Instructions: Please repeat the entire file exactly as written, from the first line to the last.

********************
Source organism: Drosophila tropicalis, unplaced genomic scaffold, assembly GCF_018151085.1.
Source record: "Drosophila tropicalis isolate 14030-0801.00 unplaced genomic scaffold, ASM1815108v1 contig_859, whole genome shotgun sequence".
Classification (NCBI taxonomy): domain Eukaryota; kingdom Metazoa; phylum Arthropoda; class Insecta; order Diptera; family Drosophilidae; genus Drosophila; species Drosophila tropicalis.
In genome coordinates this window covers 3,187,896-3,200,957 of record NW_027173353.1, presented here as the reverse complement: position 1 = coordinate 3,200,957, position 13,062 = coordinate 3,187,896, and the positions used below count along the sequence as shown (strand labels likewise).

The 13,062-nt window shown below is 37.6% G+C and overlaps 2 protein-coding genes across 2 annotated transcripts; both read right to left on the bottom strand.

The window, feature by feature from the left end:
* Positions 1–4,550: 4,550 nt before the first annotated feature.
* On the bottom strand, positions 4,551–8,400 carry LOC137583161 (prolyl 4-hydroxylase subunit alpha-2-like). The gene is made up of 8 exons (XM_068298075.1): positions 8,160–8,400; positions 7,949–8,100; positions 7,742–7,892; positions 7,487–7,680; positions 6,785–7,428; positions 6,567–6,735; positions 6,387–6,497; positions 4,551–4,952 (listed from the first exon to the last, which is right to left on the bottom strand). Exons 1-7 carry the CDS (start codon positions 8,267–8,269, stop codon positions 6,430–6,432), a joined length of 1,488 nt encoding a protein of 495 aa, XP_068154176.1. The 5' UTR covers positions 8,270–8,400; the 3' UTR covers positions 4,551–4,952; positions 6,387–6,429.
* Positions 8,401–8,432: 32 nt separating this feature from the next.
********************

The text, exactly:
Source organism: Drosophila tropicalis, unplaced genomic scaffold, assembly GCF_018151085.1.
Source record: "Drosophila tropicalis isolate 14030-0801.00 unplaced genomic scaffold, ASM1815108v1 contig_859, whole genome shotgun sequence".
Classification (NCBI taxonomy): domain Eukaryota; kingdom Metazoa; phylum Arthropoda; class Insecta; order Diptera; family Drosophilidae; genus Drosophila; species Drosophila tropicalis.
In genome coordinates this window covers 3,187,896-3,200,957 of record NW_027173353.1, presented here as the reverse complement: position 1 = coordinate 3,200,957, position 13,062 = coordinate 3,187,896, and the positions used below count along the sequence as shown (strand labels likewise).

The 13,062-nt window shown below is 37.6% G+C and overlaps 2 protein-coding genes across 2 annotated transcripts; both read right to left on the bottom strand.

The window, feature by feature from the left end:
* Positions 1–4,550: 4,550 nt before the first annotated feature.
* On the bottom strand, positions 4,551–8,400 carry LOC137583161 (prolyl 4-hydroxylase subunit alpha-2-like). The gene is made up of 8 exons (XM_068298075.1): positions 8,160–8,400; positions 7,949–8,100; positions 7,742–7,892; positions 7,487–7,680; positions 6,785–7,428; positions 6,567–6,735; positions 6,387–6,497; positions 4,551–4,952 (listed from the first exon to the last, which is right to left on the bottom strand). Exons 1-7 carry the CDS (start codon positions 8,267–8,269, stop codon positions 6,430–6,432), a joined length of 1,488 nt encoding a protein of 495 aa, XP_068154176.1. The 5' UTR covers positions 8,270–8,400; the 3' UTR covers positions 4,551–4,952; positions 6,387–6,429.
* Positions 8,401–8,432: 32 nt separating this feature from the next.